Mammoth Plein Air Easel
Another sunflower season has come and gone and this one was amazing. Our neighbor, Farmer Ted, grows about sixty acres of sunflowers for a birdseed crop every year. The sunflower is the official symbol of the state of Kansas. Western Kansas has enormous fields of them. Around here, though, they are not common as a crop.
We have painted them for nearly a decade, often quite alone. Over the years, there has been increasing television and social media coverage of Ted’s fields. This year it was estimated around twenty thousand cars showed up over one weekend to see them! This intense public interest closed roads and highway exits near us. Ted’s sunflower fields are exceptionally beautiful because they roll up and over hills lined by trees—looking very much like sunflower fields in Provence, France. We took our plein air easels and our oil painting class to paint for a day in a secluded corner. Getting back out again later against the flood of cars took some time.
Recently, when driving across Kansas from teaching a workshop in Wyoming, we approached the sunflower fields near the town of Goodland. We decided to pull off the highway in what is known as “The Sunflower Capital of Kansas.” In 2000, Goodland hired an artist to create a giant van Gogh sunflower painting on a a giant plein air easel. The Canadian artist, Cameron Cross, was commissioned to create the enormous construction that would attract attention to the town from nearby Interstate 70. Mr. Cross has been building these giant easels and van Gogh paintings for some years. His goal is to recreate all seven of van Gogh’s sunflower themes, placed in various locations around the world. The Goodland project is number three. Van Gogh’s Three Sunflowers in a Vase reproduction measures seven meters by ten meters (approximately twenty-three by thirty-three feet). It is mounted on a steel easel that is eighty-two feet tall. As you might imagine, this is one of the tallest objects around in a landscape renowned for its flatness. It is visible for miles.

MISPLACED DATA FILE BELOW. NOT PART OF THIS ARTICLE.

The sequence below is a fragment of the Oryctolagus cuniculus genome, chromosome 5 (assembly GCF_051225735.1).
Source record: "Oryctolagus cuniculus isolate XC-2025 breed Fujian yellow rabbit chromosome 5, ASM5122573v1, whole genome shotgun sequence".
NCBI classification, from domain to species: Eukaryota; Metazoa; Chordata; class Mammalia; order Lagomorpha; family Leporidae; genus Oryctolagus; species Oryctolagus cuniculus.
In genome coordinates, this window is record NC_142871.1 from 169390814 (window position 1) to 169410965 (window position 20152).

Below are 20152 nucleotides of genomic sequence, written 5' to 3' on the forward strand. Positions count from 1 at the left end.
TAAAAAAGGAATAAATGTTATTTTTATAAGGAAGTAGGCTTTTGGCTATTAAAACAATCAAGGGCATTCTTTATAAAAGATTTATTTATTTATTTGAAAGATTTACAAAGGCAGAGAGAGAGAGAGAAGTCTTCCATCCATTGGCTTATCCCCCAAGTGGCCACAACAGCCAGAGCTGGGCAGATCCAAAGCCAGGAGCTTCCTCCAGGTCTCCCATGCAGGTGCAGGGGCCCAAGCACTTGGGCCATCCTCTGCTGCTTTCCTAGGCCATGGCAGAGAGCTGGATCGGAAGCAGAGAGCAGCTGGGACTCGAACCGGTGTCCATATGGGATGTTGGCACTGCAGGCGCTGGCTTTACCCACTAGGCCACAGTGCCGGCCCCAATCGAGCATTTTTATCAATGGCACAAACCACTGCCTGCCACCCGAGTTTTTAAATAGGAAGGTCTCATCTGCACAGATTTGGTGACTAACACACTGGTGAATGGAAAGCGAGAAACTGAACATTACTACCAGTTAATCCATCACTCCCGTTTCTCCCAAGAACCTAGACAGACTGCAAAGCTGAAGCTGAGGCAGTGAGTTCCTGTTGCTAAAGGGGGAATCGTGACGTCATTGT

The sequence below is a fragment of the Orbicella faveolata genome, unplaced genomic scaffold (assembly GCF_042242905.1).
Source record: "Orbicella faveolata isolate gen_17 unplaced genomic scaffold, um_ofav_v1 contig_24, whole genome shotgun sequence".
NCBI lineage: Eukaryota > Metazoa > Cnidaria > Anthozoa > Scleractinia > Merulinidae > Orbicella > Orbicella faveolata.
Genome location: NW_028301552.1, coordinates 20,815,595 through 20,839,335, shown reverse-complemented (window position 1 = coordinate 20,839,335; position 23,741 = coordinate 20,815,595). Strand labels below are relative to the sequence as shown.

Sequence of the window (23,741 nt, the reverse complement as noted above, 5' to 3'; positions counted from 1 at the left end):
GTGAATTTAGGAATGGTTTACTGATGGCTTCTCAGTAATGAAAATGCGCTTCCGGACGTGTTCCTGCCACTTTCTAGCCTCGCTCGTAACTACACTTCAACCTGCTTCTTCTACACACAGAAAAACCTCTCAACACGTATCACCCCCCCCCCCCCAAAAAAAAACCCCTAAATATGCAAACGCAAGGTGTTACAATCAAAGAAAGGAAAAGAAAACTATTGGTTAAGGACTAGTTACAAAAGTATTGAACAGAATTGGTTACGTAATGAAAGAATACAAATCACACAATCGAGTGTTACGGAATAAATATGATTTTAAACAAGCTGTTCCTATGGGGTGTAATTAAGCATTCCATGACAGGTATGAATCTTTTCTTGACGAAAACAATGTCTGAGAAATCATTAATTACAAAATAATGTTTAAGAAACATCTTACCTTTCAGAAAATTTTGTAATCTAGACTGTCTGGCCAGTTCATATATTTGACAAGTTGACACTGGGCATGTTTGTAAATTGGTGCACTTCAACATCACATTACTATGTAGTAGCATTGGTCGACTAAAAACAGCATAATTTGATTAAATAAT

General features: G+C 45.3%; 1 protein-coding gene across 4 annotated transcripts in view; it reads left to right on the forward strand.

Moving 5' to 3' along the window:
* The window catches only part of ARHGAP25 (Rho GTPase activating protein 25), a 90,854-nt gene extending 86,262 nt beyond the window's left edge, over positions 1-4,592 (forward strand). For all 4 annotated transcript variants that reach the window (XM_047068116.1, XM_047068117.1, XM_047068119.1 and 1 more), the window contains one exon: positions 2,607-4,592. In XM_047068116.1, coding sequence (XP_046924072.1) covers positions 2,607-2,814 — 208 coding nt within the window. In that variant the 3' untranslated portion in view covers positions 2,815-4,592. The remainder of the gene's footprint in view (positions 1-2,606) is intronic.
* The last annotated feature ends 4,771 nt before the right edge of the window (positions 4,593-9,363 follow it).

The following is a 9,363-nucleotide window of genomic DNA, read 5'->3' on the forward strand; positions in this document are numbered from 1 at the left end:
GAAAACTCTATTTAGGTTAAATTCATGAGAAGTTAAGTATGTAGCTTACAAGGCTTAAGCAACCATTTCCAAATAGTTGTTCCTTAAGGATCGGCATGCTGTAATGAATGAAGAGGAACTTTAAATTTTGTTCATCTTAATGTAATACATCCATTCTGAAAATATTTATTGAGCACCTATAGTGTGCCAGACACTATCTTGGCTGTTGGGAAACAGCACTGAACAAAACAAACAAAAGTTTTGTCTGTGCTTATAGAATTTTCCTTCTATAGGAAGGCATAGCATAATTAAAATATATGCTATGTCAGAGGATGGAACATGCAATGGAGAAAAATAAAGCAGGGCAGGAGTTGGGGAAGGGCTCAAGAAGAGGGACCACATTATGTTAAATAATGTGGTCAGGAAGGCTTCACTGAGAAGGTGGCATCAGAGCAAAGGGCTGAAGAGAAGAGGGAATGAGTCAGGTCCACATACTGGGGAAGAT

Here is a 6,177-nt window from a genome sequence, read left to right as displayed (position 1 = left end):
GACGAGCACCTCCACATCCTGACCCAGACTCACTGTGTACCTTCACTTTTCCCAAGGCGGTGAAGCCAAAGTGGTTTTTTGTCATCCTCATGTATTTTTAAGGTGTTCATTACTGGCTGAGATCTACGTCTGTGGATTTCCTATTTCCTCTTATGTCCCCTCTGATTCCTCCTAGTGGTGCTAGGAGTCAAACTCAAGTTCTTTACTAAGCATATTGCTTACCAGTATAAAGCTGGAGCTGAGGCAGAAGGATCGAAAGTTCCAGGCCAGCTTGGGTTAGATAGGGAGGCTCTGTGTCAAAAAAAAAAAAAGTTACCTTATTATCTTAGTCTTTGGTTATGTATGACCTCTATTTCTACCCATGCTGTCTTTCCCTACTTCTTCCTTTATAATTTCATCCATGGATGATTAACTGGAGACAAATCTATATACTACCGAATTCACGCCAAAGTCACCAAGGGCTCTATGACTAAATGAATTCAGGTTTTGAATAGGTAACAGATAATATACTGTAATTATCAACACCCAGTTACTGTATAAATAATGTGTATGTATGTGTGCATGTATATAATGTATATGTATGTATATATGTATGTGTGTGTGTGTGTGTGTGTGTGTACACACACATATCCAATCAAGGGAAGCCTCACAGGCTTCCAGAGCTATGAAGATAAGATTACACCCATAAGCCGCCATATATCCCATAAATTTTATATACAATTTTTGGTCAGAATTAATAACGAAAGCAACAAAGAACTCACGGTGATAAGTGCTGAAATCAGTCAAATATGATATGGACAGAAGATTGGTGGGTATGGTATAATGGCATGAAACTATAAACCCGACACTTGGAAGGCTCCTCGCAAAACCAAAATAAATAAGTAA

We enjoyed stopping for a few minutes to stretch and look at the sculpture, which is impressively large up close. It was with mixed and conflicting feelings that we appraised it. On one hand, we suppose that this appropriation of van Gogh’s work might have some educational benefit. It does draw attention to his art in an odd way. And, it does affirm that it is acceptable for a little western town to use public funds to support a large art project that can return benefits to the town through public exposure and goodwill.
But, on the other hand, we’re not so sure van Gogh would have put his stamp of approval on it.
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